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Kyiv is driven by ambitions: personal, corporate, party, public, and geopolitical. Such is the fate
of this city – to be at the intersection of many dreams and interests. Kyiv boils and rages like a big cauldron, in which an invisible alchemist (or the Lord God himself) wants to melt the ideal Ukrainian capital.
Modern Kyiv is a middle-class person aged 30+ (that’s how long during recent history, the city has been living in the status of a sovereign state’s capital), who has satisfied its basic needs and is starting to work on making his life more comfortable. The ambitious task is to organize the legacy of its ancestors encompassing one and a half thousand years, to complete the «European-style repair», to take care of transport and the comfort of the next generations. It was in this state and, let’s call it, in this psychological age that Kyiv met a full-scale invasion and, like the rest of Ukrainian cities, went to the front and even became the front for a while. Later, we will get back to peaceful work.
From time to time, social networks throw up ads for groups where people are nostalgic for the old (read Soviet) Kyiv. How neat it was, they say, green, without traffic jams and barbaric construction of the high-rises. I met the city like that for a while at the end of the 1980s, preceding the turn of the era. Yes, Kyiv of that time was an attractive capital of the Soviet republic, which could compete with Minsk or Tashkent and win against their background. It was forbidden to compete with Moscow in that coordinate system.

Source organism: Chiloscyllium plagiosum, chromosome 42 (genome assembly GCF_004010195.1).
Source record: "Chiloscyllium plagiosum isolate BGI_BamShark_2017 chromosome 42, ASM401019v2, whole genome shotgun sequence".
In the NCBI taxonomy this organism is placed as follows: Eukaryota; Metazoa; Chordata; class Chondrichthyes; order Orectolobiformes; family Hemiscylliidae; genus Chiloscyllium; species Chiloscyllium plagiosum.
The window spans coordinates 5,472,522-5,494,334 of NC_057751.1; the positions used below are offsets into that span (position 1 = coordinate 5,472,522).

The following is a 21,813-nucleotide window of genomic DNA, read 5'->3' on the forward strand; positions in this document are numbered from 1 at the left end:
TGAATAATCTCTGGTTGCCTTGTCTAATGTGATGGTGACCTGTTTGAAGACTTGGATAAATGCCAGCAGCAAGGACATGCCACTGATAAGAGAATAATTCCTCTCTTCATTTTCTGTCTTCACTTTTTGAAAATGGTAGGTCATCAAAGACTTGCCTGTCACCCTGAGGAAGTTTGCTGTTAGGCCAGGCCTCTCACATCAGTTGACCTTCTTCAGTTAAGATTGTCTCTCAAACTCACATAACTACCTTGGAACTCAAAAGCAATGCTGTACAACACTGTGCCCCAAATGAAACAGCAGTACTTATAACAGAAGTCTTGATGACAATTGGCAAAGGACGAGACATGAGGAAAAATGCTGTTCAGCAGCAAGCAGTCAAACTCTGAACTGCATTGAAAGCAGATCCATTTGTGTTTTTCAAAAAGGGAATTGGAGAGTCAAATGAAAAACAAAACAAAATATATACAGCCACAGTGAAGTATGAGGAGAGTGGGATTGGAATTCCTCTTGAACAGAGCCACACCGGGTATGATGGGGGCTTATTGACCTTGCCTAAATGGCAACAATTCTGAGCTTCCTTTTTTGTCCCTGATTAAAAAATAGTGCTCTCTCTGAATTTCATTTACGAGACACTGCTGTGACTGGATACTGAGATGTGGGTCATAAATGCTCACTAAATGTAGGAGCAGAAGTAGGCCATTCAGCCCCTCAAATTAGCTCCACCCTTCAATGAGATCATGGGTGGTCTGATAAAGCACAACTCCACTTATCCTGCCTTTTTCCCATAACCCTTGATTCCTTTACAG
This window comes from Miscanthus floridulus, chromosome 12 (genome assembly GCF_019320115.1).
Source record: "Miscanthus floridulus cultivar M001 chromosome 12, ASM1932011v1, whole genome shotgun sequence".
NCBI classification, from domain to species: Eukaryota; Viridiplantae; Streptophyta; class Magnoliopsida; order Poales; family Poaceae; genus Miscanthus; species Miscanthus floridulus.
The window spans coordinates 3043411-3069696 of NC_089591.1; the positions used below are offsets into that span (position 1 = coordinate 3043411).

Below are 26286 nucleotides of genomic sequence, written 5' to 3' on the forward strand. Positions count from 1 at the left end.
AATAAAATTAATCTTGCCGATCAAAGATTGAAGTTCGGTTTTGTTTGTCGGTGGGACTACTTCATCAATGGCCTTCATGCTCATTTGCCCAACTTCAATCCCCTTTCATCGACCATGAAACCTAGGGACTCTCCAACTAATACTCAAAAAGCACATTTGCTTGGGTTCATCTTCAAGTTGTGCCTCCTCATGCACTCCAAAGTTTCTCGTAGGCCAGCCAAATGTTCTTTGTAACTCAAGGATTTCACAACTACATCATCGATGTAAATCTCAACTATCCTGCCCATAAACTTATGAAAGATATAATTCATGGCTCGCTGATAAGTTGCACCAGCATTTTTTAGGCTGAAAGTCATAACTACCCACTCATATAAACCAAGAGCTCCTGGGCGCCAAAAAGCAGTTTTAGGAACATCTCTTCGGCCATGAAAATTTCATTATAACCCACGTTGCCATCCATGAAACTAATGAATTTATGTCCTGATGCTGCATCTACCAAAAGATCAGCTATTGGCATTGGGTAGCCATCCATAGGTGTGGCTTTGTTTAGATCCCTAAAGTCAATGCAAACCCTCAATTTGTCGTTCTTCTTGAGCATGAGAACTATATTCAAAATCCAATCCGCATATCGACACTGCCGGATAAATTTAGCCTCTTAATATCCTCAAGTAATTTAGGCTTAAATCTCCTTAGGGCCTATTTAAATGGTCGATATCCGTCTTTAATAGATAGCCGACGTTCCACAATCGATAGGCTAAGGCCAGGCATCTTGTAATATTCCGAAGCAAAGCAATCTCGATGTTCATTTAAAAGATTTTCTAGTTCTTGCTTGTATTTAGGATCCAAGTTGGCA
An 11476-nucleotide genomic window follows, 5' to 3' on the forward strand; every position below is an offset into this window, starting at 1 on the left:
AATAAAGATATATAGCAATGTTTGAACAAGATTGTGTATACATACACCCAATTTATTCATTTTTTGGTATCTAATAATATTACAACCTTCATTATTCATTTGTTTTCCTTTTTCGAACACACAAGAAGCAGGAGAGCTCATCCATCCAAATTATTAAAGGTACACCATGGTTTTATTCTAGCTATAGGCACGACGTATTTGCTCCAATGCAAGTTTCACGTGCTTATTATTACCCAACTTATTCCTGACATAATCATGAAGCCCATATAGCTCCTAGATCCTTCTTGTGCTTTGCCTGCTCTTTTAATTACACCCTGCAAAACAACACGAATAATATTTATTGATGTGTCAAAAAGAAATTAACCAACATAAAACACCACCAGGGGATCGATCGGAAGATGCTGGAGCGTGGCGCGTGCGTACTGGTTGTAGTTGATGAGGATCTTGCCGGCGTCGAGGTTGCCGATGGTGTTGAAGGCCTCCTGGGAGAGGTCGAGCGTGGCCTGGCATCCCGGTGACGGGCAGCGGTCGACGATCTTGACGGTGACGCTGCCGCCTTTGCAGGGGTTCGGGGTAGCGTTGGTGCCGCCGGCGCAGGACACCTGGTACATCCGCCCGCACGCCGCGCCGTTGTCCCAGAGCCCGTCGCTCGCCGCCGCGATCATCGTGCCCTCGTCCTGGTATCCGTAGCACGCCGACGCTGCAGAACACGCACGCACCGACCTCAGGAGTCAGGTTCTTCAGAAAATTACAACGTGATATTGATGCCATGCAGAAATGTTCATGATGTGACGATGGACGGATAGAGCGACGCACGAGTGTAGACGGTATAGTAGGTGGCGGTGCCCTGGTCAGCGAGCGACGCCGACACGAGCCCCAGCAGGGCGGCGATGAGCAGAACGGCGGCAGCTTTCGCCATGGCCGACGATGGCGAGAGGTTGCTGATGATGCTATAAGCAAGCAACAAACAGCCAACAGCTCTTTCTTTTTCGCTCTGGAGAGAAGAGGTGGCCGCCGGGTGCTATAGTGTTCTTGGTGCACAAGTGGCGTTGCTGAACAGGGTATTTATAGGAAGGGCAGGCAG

An eloquent story is the construction of the «Ukraine» palace, which was supposed not to surpass its counterparts in the capital of the USSR. This episode is well described in Oksana Zabuzhko’s novel «The Museum of Abandoned Secrets». No, this hierarchy never meets Kyiv’s ambitions, so all the latest revolutions will begin here, in the central square of the city – Maidan Nezalezhnosti (Independence Square).
Born in the 1990 student Revolution on Granite, modern Kyiv rebelled against that provincial fate and began to realize its ambitions. Since ancient times, the city was different: princely, monastic, merchant, artisan. Now it is the most diverse and tolerant in Ukraine, and therefore, closer to the current Europe in spirit. Although its architecture has recently been dominated by the «bird shit style».
Is Kyiv developing or degrading? I have a very simple answer to this: if it attracts people who want to live here, then the city is attractive, it is «doomed» to grow and improve. Sometimes, there are attempts to «mold» Kyiv into a kind of «Ukrainian Moscow»: a pathetic capital, unfriendly to provincials, which seeps through its teeth: «Why did they arrive?». That’s false! Kyiv welcomes, gives opportunities, and disappoints only those who wanted to see here as their native district or regional centre with high salaries. The capital is big, it contains considerable distances and appreciates punctuality. Of course, there are also disadvantages, such as traffic jams and expensive housing. This is the condition of the problem, and whether to solve it or not is a personal matter.